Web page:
A 90-year-old Pakistani man and an 89-year-old Indian man, who were childhood friends before the partition of the subcontinent, are building a renewed bond after meeting again in the U.S. A TikTok of their story and emotional reunion is going viral.

Megan Kothari, 32, documented the experience of reuniting her grandfather Suresh Kothari with his childhood best friend, AG Shakir. The two grew up together in Deesa, Gujarat, and were separated in 1947, when the division of the country forced Shakir’s family to flee to Pakistan. They were both around 12 years old.

“He talks a lot about this one friend,” Kothari said of her grandfather. “How they were very close, they were very mischievous together … then he remembers, overnight, how he had to leave.”

The two reunited in October on the occasion of Shakir’s 90th birthday party, where they greeted each other with an eager embrace and spent much of the evening hand-in-hand. Having filmed the whole experience, Kothari decided to share it on TikTok this week. In two days, her post quickly garnered hundreds of thousands of views and comments. 

Suresh Kothari, left, and AG Shakir.Courtesy Megan Kothari

The story struck a chord with South Asian users, most of whom have their own partition stories to tell, Kothari said. 

“Pakistani people commenting, Indian people commenting, they’re all coming together, which is so beautiful,” she said. 

Deesa, in the Indian state of Gujarat, is located just a few hours from the Pakistani border. On Aug. 15, 1947, the then-British-ruled country was divided in two: a Muslim-dominated Pakistan and a Hindu-dominated India.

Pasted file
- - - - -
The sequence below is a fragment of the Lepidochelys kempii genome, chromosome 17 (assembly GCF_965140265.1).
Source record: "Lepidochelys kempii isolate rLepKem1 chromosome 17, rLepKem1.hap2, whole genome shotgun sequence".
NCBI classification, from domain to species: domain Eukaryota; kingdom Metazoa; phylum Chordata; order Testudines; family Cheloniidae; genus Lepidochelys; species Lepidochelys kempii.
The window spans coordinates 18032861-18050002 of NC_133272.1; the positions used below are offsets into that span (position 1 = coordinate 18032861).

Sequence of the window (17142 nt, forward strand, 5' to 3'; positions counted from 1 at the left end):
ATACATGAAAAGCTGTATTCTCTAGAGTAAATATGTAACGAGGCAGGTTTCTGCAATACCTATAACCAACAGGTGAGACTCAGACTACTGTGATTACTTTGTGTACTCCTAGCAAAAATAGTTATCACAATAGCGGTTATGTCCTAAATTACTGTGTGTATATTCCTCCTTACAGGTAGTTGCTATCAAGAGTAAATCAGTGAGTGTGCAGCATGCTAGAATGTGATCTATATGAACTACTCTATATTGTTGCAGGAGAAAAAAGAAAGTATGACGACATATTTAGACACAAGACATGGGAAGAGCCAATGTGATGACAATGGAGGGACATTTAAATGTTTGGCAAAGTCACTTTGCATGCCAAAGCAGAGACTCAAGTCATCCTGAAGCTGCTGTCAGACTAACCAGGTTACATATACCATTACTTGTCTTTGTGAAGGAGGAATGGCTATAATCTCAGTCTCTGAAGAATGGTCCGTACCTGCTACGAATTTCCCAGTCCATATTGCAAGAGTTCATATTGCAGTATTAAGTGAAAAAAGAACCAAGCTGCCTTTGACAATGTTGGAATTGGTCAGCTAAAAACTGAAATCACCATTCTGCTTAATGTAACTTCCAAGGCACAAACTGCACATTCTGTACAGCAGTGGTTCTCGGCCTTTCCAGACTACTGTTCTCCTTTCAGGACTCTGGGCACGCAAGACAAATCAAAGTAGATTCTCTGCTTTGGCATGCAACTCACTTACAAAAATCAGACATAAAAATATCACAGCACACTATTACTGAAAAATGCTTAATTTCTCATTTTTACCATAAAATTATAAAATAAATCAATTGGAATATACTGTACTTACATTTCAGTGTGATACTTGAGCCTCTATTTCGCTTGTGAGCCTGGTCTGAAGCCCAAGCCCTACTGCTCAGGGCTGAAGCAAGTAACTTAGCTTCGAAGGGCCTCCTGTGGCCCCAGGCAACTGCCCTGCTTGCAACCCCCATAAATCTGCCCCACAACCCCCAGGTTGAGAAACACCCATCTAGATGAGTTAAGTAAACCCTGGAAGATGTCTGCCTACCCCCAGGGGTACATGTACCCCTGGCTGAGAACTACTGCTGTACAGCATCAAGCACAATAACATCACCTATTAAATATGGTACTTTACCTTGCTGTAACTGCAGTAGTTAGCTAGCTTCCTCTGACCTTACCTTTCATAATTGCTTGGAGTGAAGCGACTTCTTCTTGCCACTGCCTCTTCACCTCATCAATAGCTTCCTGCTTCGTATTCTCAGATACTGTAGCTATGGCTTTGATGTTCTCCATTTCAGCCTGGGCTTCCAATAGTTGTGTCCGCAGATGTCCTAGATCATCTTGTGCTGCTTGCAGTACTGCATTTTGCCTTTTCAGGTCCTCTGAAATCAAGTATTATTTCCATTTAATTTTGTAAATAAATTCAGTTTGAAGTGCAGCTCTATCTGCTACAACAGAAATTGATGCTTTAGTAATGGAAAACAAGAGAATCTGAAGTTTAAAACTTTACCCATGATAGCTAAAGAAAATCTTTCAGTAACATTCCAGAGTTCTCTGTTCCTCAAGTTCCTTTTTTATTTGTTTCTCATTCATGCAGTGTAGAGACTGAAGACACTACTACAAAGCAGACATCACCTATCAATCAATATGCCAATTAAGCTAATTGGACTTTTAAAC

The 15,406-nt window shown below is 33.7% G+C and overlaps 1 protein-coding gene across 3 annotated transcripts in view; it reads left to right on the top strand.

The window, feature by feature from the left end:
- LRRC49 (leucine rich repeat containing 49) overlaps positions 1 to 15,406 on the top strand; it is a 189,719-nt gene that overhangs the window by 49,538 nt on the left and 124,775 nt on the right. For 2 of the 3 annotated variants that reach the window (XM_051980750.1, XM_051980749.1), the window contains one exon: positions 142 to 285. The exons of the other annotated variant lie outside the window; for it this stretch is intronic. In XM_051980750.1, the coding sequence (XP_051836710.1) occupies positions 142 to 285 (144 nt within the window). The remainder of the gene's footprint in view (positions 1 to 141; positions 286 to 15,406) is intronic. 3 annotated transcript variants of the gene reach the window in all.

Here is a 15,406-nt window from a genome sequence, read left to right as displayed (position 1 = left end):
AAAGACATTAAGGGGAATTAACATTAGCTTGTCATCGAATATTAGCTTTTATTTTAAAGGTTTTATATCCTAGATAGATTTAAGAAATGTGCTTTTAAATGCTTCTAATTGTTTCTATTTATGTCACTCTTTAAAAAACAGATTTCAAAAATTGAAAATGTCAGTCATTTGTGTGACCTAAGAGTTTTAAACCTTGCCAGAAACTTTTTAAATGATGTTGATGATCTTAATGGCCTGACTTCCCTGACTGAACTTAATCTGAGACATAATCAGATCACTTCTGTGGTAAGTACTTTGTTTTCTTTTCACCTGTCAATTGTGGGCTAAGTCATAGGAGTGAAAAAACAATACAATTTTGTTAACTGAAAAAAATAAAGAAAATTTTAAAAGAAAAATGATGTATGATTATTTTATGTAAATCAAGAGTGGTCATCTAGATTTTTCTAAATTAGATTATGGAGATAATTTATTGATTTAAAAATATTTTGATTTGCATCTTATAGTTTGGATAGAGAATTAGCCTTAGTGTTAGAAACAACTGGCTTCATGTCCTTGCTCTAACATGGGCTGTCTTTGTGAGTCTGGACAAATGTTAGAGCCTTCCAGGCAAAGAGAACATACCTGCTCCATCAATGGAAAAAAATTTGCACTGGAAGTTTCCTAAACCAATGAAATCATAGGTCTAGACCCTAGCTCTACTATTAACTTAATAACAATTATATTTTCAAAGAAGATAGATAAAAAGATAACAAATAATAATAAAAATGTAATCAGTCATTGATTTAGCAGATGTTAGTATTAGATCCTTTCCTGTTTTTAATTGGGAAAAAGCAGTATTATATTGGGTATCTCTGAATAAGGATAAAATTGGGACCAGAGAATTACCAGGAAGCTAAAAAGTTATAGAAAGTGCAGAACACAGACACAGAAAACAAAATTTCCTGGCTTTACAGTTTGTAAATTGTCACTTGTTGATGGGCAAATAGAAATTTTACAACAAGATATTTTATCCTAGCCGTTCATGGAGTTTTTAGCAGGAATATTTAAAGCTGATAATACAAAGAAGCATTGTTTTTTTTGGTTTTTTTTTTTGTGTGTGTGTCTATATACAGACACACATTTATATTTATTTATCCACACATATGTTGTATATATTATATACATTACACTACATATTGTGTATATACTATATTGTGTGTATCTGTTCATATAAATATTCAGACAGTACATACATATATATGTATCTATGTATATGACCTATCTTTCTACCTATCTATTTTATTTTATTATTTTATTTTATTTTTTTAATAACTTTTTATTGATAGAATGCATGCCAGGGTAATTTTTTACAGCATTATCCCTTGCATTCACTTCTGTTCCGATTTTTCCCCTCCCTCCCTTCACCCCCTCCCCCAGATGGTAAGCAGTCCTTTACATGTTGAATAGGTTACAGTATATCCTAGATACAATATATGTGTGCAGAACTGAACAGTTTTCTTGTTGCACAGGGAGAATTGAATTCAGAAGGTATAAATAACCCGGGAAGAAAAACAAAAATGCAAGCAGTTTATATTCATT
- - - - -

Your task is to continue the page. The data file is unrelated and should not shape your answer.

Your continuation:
The mass migration that followed was the most violent event in South Asian history, leaving 500,000 to 2 million people dead and 15 million displaced. Shakir’s family left the city on a boat to Karachi in October 1947, his daughter Saeema Shakir told NBC News. Fleeing in the middle of the night, they didn’t have time to inform friends or loved ones of their journey.

Suresh Kothari, who was studying in Bombay at the time, returned home to the news that his best friend was gone.

“The specifics of the partition, he doesn’t really talk about,” Megan Kothari said of her grandfather. “I think it’s very common with that generation because they all endured so much trauma.”

Suresh and Shakir tried to write to each other over the years, but the geopolitical tensions between the two countries eventually made it impossible, Kothari said. The men had no communication between 1948 and 1982, during which time Shakir moved to Connecticut. A chance encounter with a fellow Deesa-native in New York City finally put the friends back in touch. 

When Suresh also came to the U.S. for work in 1982, Shakir picked him up from JFK airport. They stayed together the next four days to catch up on the years spent apart, the granddaughter said. For a while, the two met and spoke regularly, until Shakir moved to Virginia, and the two were separated again, she said.

After nearly nine years, at Shakir’s 90th birthday party, the two met again last year. Kothari and her grandfather made the four-hour trip to Virginia, and she filmed on her phone as Suresh got ready to see his best friend again. 

“My grandfather wore his best suit,” she said. “He definitely did his hair to look really cute … They were like inseparable all night.” 

Kothari recalled the two talking about memories from their childhood in Deesa, which is still Suresh’s home when he’s not with family in New Jersey. It seemed, she said, like no time had passed for them. They hope to reunite in New Jersey at Suresh’s upcoming 90th birthday.

Suresh Kothari, left, and AG Shakir.
Suresh Kothari, left, and AG Shakir.Courtesy Megan Kothari

“When I watch the video, I still cry,” she said. “It just showed that there’s so much love between both people and, despite all the obstacles in their friendship, still after 80 years they were able to maintain that relationship.”

Hailing from two countries that are now very different, Suresh and Shakir’s story reminds Kothari of the things people in the diaspora have in common. Thousands of comments on her post reflect the same sentiment, she said, and demonstrate a hunger for more stories like this to be shared.


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